Medical Cannabis in Pennsylvania

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  • 1Senate bill 3: PROVIDING HOPe FOR THOse IN NeeD OF MeDICAl CANNABIs IN THe COMMONWeAlTH OF PeNNsYlVANIA.

    MEDICAL CANNABIS IN PENNSYLVANIA

    This guide is provided as a public service by Senator Daylin Leach and Senator Mike Folmer

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    WE hAVE BEEN tErrIBLY AND SYStEMAtICALLY MISLED for NEArLY 70 YEArS IN thE UNItED StAtES.for 3,000 YEArS MArIjUANA WAS A LEgItIMAtE MEDICAtIoN.

    - Dr. SANjAY gUPtAASSoCIAtE ChIEf of NEUroSUrgErY At grADY MEMorIAL hoSPItAL IN AtLANtA

    From the 8th to the 18th centuries AD, Arab physicians and scientists utilized the medicinal properties of cannabis hemp to treat a wide variety of conditions and illnesses including ear and skin diseases, epilepsy, and pain.

    During the mid-1800s, cannabis became an accepted therapy by Western medicine. By the beginning of the 20th Century, more than 100 papers had been published by physicians in Western medical literature, and it was a recognized treatment for over 100 separate ailments.

    Marijuana was officially removed from the U.S. Pharmacopoeia in 1942 after passage of the Marijuana Tax Act of 1937. This legislation severely limited the ability of physicians to prescribe the compound, and as a result, the American Medical Association became one of the most vocal opponents of the ban. In 1937, the AMA foretold of todays battle by saying;

    The obvious purpose of and effect of this bill [Marihuana Tax Act] is to impose so many restrictions on the medicinal use [of cannabis] as to prevent such use altogether. ... It may serve to deprive the public of the benefits of a drug that on further research may prove to be of substantial benefit.

    Marijuanas illegal position was solidified after Congress passed the 1970 Controlled Substances Act, which placed it on Schedule 1 in the same category with heroin and LSD, drugs deemed to have high potential for abuse and no accepted medical use.

    During the mid-1970s, Robert Randall, who suffered from severe glaucoma, found that cannabis relieved visual halos produced by the disease. In 1977, after painstakingly documenting the inability of conventional medicine to control his symptoms, Randall became the first patient to obtain government-supplied cannabis from what was to become known as the Compassionate IND program (investigational new drug). Cultivated at the University of Mississippi, the marijuana was rolled and packaged at the Research Triangle Institute in North Carolina under the supervision of the National Institute of Drug Abuse. By 1991, the program had 13 patients enrolled in it.

    In 1978, after a young cancer patient named Lynn Pierson brought marijuanas medicinal value to the attention of the New Mexico State legislature, the nations first law concerning medical cannabis was overwhelmingly passed. Many other states, including conservative ones like Florida and Louisiana, followed New Mexicos lead, and by December 1991, Massachusetts Governor William Weld signed the nations thirty-fourth state law recognizing marijuanas potential as medicine. All of these laws gained wide bipartisan support. Essentially, by 1991, 87% of legislators in 34 states had voted to end the prohibition of medical marijuana. However, many state efforts were effectively thwarted by federal drug agencies.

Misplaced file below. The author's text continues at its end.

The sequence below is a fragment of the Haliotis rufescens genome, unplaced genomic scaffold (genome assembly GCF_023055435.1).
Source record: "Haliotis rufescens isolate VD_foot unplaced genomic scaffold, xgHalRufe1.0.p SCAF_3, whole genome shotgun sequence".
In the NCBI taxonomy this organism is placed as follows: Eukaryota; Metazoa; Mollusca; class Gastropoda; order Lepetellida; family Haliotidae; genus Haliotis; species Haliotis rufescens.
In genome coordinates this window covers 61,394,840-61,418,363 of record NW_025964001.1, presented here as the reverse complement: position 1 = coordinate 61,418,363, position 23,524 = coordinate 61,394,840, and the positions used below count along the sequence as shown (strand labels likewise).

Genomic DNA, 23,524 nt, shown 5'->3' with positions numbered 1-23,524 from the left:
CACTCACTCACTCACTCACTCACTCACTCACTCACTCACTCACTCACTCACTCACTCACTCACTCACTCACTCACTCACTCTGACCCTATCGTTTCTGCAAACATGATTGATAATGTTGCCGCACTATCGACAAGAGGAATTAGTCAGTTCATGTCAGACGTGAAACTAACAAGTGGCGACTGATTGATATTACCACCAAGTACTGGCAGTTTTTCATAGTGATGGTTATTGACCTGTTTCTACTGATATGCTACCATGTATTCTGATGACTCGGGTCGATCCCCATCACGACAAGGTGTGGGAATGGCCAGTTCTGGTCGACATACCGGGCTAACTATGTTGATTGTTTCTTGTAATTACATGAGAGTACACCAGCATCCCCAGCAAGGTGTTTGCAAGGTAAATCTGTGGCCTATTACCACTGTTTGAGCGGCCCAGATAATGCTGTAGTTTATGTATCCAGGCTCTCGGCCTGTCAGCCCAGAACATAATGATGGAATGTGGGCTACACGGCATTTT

As the AIDS epidemic spread in the 1980s, patients began to find that marijuana countered wasting syndrome and the nausea and vomiting that accompanied powerful AIDS drugs. Facing an onslaught of new applications from AIDS patients, the Public Health Service under the first Bush Administration quickly closed the Compassionate IND program to new patients in 1992. There were a dozen federal medical marijuana patients who were in the program before it was closed. Today there are four surviving patients who are still in this program. These patients receive a tin of 300 marijuana joints a month for their medical conditions from the Federal government.

    Frustrated by the closure of the Compassionate IND program and the federal obstacles that were placed in the way of implementing state programs, a group of California medical marijuana activists wrote Proposition 215 and placed it on the California ballot in the fall of 1996. The initiative passed by a margin of 56%/44%. Since then, similar initiatives have been passed in Alaska, Arizona, Colorado, Maine, Nevada, Oregon, and Washington, all by significant margins. Maine, Nevada, and Oregon have successfully implemented programs.

    In 2014, SB1182 (the Raymond P. Shafer Compassionate Use Act, now SB3) passed the PA Senate Law and Justice Committee unanimously and the full Senate chamber 43-7. The bill died in the House. SB3 will be introduced this session (2015) in January.

    We need your help to pass this common-sense legislation and bring relief to suffering Pennsylvanians.